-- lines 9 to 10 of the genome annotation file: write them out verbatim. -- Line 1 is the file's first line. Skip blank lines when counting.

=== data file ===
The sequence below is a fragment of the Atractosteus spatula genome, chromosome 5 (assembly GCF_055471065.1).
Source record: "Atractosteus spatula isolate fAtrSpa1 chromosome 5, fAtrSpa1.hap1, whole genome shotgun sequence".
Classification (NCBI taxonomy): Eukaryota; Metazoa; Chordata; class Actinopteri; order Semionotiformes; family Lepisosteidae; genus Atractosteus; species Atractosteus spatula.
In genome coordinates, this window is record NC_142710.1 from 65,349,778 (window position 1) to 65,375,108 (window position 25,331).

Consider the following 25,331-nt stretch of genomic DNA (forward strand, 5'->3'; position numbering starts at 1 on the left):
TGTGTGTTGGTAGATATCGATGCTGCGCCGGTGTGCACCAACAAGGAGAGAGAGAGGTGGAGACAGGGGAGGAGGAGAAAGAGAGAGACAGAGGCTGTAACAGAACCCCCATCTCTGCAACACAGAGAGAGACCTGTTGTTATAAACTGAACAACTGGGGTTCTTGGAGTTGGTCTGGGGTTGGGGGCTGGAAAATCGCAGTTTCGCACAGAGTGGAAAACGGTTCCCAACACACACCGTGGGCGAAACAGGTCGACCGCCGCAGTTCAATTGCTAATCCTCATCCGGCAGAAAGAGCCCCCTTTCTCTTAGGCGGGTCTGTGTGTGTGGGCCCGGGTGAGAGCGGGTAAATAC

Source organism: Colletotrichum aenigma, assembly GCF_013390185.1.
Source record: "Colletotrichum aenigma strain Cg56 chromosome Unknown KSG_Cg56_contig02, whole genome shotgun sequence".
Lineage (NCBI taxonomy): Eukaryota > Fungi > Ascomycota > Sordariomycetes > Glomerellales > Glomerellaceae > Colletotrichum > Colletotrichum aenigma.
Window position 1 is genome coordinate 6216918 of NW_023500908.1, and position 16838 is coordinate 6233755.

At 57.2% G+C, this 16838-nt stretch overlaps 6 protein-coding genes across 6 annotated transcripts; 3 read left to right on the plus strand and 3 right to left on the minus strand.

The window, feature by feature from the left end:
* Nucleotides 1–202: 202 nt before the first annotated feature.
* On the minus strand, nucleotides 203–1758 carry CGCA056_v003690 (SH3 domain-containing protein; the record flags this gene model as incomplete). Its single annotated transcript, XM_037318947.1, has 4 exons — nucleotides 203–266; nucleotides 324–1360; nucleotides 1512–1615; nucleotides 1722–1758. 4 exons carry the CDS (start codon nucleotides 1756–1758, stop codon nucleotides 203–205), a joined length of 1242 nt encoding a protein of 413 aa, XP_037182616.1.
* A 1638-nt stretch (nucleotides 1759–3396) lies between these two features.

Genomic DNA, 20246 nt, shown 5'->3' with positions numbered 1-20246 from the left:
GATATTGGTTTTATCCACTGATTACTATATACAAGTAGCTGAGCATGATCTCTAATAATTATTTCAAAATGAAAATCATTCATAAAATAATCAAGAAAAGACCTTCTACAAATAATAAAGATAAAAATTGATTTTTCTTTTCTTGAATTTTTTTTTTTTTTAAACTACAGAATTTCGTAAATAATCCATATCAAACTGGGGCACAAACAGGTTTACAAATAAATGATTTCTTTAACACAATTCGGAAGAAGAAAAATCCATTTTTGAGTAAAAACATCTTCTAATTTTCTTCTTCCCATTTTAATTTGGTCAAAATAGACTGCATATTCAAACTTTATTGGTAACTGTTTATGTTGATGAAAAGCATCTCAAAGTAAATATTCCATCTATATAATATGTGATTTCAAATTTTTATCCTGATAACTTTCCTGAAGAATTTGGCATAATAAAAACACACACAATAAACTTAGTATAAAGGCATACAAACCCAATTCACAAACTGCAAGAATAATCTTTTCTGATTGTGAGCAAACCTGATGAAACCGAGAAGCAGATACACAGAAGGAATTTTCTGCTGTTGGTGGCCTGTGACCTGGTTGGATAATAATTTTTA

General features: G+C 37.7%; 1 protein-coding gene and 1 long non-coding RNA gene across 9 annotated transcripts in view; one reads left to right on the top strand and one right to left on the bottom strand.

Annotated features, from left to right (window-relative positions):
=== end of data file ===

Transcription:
Lineage (NCBI taxonomy): Eukaryota > Fungi > Ascomycota > Sordariomycetes > Glomerellales > Glomerellaceae > Colletotrichum > Colletotrichum aenigma.
Window position 1 is genome coordinate 6216918 of NW_023500908.1, and position 16838 is coordinate 6233755.